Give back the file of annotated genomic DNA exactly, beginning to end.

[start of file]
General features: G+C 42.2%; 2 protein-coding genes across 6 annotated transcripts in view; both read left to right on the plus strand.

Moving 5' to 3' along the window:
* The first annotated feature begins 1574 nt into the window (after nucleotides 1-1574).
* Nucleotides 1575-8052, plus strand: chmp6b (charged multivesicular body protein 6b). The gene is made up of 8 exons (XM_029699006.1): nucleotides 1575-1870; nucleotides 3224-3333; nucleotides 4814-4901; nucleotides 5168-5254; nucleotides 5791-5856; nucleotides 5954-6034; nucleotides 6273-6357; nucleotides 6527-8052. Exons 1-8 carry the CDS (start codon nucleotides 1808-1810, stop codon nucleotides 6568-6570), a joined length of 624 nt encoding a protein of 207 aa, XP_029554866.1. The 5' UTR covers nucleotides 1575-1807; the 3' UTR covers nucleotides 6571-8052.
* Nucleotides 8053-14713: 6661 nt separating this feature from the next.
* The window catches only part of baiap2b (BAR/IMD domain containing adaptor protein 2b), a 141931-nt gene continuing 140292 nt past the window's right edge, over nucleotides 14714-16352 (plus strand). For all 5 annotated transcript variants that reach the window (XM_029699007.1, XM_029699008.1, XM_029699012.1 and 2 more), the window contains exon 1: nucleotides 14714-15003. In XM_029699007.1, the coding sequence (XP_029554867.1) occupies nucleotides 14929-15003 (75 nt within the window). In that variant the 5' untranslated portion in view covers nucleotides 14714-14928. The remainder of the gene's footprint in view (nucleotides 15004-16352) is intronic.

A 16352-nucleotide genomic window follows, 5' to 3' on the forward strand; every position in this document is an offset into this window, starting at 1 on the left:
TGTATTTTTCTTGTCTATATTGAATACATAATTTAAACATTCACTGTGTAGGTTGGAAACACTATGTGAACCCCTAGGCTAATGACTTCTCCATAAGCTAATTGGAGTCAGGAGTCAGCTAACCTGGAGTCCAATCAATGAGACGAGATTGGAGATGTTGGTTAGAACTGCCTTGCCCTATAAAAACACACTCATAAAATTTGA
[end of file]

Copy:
General features: G+C 42.2%; 2 protein-coding genes across 6 annotated transcripts in view; both read left to right on the plus strand.

Moving 5' to 3' along the window:
* The first annotated feature begins 1574 nt into the window (after nucleotides 1-1574).
* Nucleotides 1575-8052, plus strand: chmp6b (charged multivesicular body protein 6b). The gene is made up of 8 exons (XM_029699006.1): nucleotides 1575-1870; nucleotides 3224-3333; nucleotides 4814-4901; nucleotides 5168-5254; nucleotides 5791-5856; nucleotides 5954-6034; nucleotides 6273-6357; nucleotides 6527-8052. Exons 1-8 carry the CDS (start codon nucleotides 1808-1810, stop codon nucleotides 6568-6570), a joined length of 624 nt encoding a protein of 207 aa, XP_029554866.1. The 5' UTR covers nucleotides 1575-1807; the 3' UTR covers nucleotides 6571-8052.
* Nucleotides 8053-14713: 6661 nt separating this feature from the next.
* The window catches only part of baiap2b (BAR/IMD domain containing adaptor protein 2b), a 141931-nt gene continuing 140292 nt past the window's right edge, over nucleotides 14714-16352 (plus strand). For all 5 annotated transcript variants that reach the window (XM_029699007.1, XM_029699008.1, XM_029699012.1 and 2 more), the window contains exon 1: nucleotides 14714-15003. In XM_029699007.1, the coding sequence (XP_029554867.1) occupies nucleotides 14929-15003 (75 nt within the window). In that variant the 5' untranslated portion in view covers nucleotides 14714-14928. The remainder of the gene's footprint in view (nucleotides 15004-16352) is intronic.

A 16352-nucleotide genomic window follows, 5' to 3' on the forward strand; every position in this document is an offset into this window, starting at 1 on the left:
TGTATTTTTCTTGTCTATATTGAATACATAATTTAAACATTCACTGTGTAGGTTGGAAACACTATGTGAACCCCTAGGCTAATGACTTCTCCATAAGCTAATTGGAGTCAGGAGTCAGCTAACCTGGAGTCCAATCAATGAGACGAGATTGGAGATGTTGGTTAGAACTGCCTTGCCCTATAAAAACACACTCATAAAATTTGA